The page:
It seems that time and time again, all we hear regarding the Millennium Development Goals (MDGs) is how so many countries may not meet them by 2015. Poverty rates in Country A are actually rising. The illiteracy rate in Country B is unfortunately stagnant. The international community isn’t doing enough to make certain goals achievable.
But for some developing nations, there is a light at the end of the tunnel. For these nations, reaching the MDGs may not be too far away. In some cases, it has already been achieved. The East African nation of Ethiopia is one country that has succeeded.
As a country that used to make headlines for heart-wrenching stories of hunger and famine, Ethiopia is quickly making itself a leader in the development of African nations, and it is only beginning with its commitment to the reduction of the child mortality rate.
According to a recent report funded by UNICEF, the World Health Organization (WHO), and the World Bank, Ethiopia has recently become one of the handful of developing countries to succeed in cutting its mortality rate for children under the age of five years prior to the 2015 cutoff date. The data shows that Ethiopia has reduced child deaths by more than two thirds over the past two decades, taking the rate from 204 children in every 1,000 births that died before reaching the age of five to 68 per 1000 births.
Ethiopia’s progress in this area can be attributed to the government’s commitment to achieving the MDGs as well as its fervent allocation of resources towards healthcare programs. Poverty and fertility rates are down, and the number of children enrolled in school has doubled. The progress is not solely limited to urban areas, but rural and remote parts of the country are seeing a decrease in child mortality rates as well.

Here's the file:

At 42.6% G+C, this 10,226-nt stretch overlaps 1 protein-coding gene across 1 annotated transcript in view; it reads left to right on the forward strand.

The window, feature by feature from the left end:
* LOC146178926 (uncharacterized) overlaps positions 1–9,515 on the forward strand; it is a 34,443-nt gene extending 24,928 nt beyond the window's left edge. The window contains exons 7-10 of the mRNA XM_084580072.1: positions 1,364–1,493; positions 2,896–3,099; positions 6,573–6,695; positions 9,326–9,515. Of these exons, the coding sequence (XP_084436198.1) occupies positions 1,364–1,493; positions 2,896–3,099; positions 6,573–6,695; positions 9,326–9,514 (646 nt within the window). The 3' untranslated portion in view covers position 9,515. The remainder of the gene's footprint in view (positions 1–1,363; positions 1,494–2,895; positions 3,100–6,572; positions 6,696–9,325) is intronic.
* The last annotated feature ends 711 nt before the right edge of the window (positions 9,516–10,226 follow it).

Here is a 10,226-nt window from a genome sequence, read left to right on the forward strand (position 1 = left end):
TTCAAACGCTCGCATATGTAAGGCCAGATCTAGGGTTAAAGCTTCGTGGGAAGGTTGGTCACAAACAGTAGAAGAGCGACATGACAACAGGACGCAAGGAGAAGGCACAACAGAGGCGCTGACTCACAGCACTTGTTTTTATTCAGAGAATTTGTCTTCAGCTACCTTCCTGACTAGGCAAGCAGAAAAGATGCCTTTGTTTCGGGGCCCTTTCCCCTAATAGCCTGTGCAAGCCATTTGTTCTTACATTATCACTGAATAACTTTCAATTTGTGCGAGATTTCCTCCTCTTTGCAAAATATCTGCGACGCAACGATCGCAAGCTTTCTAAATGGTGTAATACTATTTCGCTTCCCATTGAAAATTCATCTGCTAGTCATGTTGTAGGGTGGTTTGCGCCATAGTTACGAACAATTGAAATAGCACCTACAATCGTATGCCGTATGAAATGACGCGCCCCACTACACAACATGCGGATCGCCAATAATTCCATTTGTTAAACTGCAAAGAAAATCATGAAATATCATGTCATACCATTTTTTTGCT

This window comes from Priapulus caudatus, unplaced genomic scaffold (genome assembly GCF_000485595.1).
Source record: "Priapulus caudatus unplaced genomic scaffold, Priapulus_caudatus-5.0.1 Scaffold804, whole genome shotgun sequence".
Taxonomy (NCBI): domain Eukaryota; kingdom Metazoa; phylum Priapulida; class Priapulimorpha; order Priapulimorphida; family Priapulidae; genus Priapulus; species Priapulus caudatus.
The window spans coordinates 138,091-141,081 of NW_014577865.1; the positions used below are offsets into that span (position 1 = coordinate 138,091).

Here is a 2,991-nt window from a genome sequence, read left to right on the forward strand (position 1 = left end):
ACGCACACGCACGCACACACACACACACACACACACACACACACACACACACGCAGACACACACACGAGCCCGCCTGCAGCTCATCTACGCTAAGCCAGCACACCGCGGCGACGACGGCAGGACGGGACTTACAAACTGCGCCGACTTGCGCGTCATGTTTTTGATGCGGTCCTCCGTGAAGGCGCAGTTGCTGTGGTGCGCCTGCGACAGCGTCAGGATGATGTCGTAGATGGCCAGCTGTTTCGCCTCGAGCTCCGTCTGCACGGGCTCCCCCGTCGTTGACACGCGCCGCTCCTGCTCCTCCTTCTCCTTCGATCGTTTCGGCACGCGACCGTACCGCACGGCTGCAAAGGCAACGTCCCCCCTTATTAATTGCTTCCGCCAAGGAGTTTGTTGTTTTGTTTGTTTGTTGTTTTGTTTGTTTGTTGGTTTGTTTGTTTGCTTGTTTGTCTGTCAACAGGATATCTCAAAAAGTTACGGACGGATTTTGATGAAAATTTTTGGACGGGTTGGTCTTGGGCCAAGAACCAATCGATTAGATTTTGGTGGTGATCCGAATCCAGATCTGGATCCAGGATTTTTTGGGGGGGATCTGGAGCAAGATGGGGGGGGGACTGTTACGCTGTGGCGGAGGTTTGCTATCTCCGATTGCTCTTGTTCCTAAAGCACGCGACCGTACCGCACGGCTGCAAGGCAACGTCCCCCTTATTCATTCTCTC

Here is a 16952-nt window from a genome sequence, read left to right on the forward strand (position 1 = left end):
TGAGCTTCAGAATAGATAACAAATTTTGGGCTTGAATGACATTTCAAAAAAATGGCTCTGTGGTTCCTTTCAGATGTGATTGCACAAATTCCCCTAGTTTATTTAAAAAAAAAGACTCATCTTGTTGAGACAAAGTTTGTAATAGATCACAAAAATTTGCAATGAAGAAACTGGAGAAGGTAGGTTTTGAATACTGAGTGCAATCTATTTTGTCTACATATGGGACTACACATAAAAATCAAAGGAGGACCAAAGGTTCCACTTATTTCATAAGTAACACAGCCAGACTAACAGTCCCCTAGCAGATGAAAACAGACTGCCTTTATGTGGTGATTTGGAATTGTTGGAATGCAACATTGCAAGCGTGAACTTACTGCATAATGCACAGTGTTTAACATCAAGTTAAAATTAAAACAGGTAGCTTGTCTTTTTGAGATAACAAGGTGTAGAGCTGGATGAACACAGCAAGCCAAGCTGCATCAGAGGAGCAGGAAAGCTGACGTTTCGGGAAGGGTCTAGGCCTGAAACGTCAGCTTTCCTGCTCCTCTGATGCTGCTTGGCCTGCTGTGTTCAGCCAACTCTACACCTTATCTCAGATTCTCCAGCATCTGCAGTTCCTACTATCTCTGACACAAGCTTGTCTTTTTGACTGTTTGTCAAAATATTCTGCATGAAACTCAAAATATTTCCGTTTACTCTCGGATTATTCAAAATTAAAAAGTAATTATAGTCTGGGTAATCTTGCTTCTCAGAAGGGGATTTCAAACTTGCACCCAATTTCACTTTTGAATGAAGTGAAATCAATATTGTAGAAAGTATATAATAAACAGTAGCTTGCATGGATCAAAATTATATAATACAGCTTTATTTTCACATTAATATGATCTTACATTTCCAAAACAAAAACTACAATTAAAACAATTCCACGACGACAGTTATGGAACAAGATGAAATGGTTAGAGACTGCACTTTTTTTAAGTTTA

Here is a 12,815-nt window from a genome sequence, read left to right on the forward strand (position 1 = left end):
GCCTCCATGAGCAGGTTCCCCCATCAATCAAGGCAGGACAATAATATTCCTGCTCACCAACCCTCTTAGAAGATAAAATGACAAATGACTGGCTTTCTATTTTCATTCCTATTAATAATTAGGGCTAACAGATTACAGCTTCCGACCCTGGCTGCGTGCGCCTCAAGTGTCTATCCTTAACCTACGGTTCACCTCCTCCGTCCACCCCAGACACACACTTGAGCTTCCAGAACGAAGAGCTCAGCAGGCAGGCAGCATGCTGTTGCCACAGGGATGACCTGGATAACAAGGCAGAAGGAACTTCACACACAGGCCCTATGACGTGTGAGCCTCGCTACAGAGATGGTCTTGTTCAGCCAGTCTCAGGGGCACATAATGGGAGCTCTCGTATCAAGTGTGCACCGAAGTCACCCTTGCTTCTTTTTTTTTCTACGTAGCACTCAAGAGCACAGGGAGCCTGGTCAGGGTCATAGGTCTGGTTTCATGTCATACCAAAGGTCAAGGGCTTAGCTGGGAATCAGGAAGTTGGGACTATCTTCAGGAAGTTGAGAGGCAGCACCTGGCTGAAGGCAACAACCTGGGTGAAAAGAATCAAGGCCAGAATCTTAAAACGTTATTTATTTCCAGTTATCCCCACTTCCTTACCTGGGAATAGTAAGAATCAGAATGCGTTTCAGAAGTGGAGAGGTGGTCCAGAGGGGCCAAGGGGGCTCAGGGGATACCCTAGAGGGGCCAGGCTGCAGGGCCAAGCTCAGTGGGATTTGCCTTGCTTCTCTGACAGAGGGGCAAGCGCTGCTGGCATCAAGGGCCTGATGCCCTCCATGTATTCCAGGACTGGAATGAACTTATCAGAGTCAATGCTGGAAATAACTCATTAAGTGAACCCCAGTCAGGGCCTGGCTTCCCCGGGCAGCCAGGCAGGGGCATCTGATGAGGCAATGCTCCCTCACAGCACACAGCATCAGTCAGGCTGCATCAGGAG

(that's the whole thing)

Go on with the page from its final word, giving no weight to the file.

Ethiopia’s Minister off Health, Dr. Kesetebirhan Admasu, credits the country’s progress to a mixture of government policies as well as the UNICEF-trained and supported 38,000 community health workers the Government brought in and placed throughout 15,000 health posts all across Ethiopia. Dr. Kesete believes the community health workers have led the way to achieving major reductions in child and maternal mortality. He also alluded to how much of an impact an involved government and community can make on a poor country.
“With commitments of governments and the community, it is really possible to make a difference and to save the lives of millions of children and mothers across Africa,” Kesete said.
Dr. Peter Salama, UNICEF country representative for Ethiopia, agreed, praising the ongoing commitment that the Ethiopian government has had towards the development of the country. Salama added that the government-implemented programs will lead to a more sustainable Ethiopia, seeing as they are government-funded rather than donor-supported.
“The government has set some very bold and extremely ambitious targets. It has then backed them up with real resources and real commitment sustained over the last 10 years,” Salama said.
Ethiopia’s progress is a model for other African nations showing that success in reducing poverty and increasing development is possible. With Ethiopia as a leader, other African governments have come forward and pledged their commitments to increasing child survival in their respective nations, as well as taking control of their countries’ development rather than leaving it to donors.
To this end, Ethiopian leaders have been working on developing country-led roadmaps that incorporate potential policies to end preventable deaths among children under five by 2035, as well as decrease the mortality rate for children under five to under 20 for every 1000 births in all African countries.